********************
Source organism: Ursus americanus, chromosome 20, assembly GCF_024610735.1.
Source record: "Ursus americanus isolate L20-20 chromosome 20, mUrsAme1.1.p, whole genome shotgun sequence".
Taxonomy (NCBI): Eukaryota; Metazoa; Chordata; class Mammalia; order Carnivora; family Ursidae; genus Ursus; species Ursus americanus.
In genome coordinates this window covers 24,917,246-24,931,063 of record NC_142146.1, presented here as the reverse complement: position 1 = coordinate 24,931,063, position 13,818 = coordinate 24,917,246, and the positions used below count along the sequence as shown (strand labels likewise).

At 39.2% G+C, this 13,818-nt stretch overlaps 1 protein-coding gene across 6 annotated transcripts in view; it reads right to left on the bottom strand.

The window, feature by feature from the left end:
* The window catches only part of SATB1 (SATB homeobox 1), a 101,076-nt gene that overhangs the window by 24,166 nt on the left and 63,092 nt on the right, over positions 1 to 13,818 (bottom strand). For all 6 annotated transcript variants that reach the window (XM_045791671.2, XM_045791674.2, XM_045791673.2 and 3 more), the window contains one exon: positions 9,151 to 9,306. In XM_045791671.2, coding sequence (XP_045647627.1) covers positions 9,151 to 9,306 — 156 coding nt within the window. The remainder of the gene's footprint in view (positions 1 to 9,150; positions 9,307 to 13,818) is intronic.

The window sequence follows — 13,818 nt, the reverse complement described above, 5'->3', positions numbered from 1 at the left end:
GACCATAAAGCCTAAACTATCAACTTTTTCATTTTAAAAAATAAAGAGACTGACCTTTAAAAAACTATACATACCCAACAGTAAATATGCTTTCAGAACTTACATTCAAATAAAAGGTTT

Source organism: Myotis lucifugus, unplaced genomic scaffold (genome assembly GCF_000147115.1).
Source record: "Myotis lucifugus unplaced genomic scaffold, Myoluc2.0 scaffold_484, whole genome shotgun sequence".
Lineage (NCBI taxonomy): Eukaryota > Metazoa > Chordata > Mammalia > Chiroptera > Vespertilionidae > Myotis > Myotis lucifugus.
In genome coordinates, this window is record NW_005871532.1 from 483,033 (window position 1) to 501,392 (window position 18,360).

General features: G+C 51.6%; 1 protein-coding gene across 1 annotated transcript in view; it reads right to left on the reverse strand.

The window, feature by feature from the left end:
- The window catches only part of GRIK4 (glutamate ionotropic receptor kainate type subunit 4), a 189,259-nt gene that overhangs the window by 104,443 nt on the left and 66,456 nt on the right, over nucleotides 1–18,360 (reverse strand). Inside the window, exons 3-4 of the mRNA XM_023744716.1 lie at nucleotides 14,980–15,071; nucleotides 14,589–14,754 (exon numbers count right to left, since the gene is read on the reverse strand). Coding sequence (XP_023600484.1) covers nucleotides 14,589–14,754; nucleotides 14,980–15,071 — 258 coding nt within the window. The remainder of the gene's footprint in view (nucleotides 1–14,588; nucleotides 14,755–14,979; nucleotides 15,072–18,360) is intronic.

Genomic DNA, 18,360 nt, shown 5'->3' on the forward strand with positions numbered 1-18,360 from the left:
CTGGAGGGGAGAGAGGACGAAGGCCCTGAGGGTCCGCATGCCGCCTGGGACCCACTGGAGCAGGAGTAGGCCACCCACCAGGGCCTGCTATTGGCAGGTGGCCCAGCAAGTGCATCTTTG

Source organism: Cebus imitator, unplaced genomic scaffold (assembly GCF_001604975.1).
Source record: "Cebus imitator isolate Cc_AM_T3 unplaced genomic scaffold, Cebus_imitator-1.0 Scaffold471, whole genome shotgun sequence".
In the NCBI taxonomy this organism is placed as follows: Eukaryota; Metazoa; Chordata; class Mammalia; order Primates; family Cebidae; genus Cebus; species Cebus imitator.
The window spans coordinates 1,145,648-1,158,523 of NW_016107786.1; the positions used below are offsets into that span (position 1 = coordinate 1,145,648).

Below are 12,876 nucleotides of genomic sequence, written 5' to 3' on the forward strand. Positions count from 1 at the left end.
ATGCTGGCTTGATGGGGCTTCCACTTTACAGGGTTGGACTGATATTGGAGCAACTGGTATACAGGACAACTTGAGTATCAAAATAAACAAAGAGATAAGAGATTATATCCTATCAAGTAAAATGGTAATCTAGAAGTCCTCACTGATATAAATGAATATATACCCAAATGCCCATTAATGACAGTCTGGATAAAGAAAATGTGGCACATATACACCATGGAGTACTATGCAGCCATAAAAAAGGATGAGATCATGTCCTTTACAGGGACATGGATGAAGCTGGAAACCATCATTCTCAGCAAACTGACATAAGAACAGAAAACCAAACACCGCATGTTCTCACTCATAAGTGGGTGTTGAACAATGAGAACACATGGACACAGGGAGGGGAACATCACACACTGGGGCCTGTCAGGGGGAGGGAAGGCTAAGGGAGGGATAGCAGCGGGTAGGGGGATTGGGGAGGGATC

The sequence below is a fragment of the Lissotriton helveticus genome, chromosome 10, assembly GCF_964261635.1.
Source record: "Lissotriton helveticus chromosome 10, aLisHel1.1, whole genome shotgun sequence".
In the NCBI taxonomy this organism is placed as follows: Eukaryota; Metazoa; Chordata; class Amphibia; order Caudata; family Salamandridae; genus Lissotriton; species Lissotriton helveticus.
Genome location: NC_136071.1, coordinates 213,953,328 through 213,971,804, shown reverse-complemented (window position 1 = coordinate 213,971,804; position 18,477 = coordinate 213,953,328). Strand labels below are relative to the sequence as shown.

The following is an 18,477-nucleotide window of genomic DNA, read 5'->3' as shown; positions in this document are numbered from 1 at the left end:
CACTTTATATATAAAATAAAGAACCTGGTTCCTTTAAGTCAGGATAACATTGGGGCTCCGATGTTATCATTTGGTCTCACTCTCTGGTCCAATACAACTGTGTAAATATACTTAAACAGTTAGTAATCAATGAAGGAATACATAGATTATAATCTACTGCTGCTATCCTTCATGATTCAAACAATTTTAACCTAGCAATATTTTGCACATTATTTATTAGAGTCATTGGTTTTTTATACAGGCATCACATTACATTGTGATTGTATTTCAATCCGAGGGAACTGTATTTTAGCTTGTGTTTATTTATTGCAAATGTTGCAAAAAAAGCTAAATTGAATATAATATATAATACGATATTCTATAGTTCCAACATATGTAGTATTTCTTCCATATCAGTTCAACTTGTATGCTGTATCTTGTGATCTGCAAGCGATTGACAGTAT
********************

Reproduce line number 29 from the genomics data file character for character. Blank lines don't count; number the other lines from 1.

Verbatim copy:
The following is an 18,477-nucleotide window of genomic DNA, read 5'->3' as shown; positions in this document are numbered from 1 at the left end: